Communications Force intact and still fighting!

They communicated by voice. They would man the hilltops and shout to each other. If there was Japanese movement ten miles away, the Timorese could tell us within minutes.

Pte Stan Sadler

When West Timor and Dili fell to the Japanese all communication with Australia was lost. It was essential for the survival of the 2/2nd that links be re-established.

Signaller (Sig) Joe Loveless commenced building a radio from salvaged parts. After two months of fighting, the completed radio named ‘Winnie the War Winner’ tapped its first message to Australia – Force intact and still fighting.

Within Timor communication was also a problem. The wireless sets issued to the 2/2nd had limited range and were cumbersome and unsuitable for mobile guerrilla warfare. The flashing Lucas Lamp proved useless in fog on the night the Japanese invaded.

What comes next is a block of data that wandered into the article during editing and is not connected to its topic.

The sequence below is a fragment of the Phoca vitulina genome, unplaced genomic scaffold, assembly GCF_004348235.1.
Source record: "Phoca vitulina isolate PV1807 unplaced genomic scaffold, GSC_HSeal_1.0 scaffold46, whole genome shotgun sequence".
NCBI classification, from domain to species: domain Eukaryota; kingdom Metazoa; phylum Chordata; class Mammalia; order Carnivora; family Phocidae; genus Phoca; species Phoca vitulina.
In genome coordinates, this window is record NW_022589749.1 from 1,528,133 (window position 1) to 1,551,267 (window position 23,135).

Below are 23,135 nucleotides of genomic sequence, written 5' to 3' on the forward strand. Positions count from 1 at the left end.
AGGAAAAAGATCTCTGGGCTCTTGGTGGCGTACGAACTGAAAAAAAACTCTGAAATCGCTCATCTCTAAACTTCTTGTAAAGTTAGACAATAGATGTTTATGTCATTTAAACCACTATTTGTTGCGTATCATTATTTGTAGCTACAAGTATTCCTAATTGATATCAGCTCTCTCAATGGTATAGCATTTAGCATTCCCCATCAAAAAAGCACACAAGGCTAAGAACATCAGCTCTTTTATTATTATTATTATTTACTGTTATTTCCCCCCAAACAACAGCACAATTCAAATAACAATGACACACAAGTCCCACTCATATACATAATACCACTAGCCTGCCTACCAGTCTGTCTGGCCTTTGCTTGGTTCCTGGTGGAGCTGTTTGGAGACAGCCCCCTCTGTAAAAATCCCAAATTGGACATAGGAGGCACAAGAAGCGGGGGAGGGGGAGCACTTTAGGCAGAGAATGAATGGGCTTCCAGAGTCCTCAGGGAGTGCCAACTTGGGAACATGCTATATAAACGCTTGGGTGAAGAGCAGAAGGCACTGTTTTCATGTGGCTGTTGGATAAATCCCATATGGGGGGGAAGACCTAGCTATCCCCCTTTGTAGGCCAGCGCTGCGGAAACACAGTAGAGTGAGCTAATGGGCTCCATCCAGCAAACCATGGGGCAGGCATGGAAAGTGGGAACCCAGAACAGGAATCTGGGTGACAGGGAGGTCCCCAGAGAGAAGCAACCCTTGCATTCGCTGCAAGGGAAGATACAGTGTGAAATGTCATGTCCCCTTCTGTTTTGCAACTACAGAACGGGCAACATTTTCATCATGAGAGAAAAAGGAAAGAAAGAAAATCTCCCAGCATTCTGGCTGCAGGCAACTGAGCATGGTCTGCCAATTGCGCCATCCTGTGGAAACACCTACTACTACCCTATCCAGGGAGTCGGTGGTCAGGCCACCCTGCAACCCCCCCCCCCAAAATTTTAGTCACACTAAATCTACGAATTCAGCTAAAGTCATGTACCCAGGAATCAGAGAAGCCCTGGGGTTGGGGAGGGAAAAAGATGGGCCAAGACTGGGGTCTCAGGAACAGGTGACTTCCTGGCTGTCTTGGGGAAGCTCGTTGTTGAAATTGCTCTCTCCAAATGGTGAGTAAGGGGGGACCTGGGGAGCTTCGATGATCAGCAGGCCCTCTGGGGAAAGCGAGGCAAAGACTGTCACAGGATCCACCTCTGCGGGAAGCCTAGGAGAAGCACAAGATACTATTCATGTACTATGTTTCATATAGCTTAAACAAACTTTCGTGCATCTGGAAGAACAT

Runners used between the dispersed sections were reliable and secure but slow. Occasionally the antiquated Portuguese telephone system was used but it was also used by the Japanese.

The local Timorese bush telegraph, shouting from peak to peak, provided warning of Japanese movements but put the villagers transmitting information at risk.

When supplies were eventually sent they contained new and lighter radio sets that allowed each platoon direct contact.

Members of the 2/2nd Signal Section.

Members of the 2/2nd Signal Section. Left to right: Pte Arthur Coates (not a signaller and the youngest in the 2/2nd) Sig RJ Sprigg, Cpl H Brown, Sig DF Murray, Sig REE Tatam, Sig MAM Smith, Sig RM Davies, L/ Sgt JS O’Brien, Sgt FA Press and Sig GB Kennedy.
Damien Parer, courtesy Australian War Memorial AWM 013778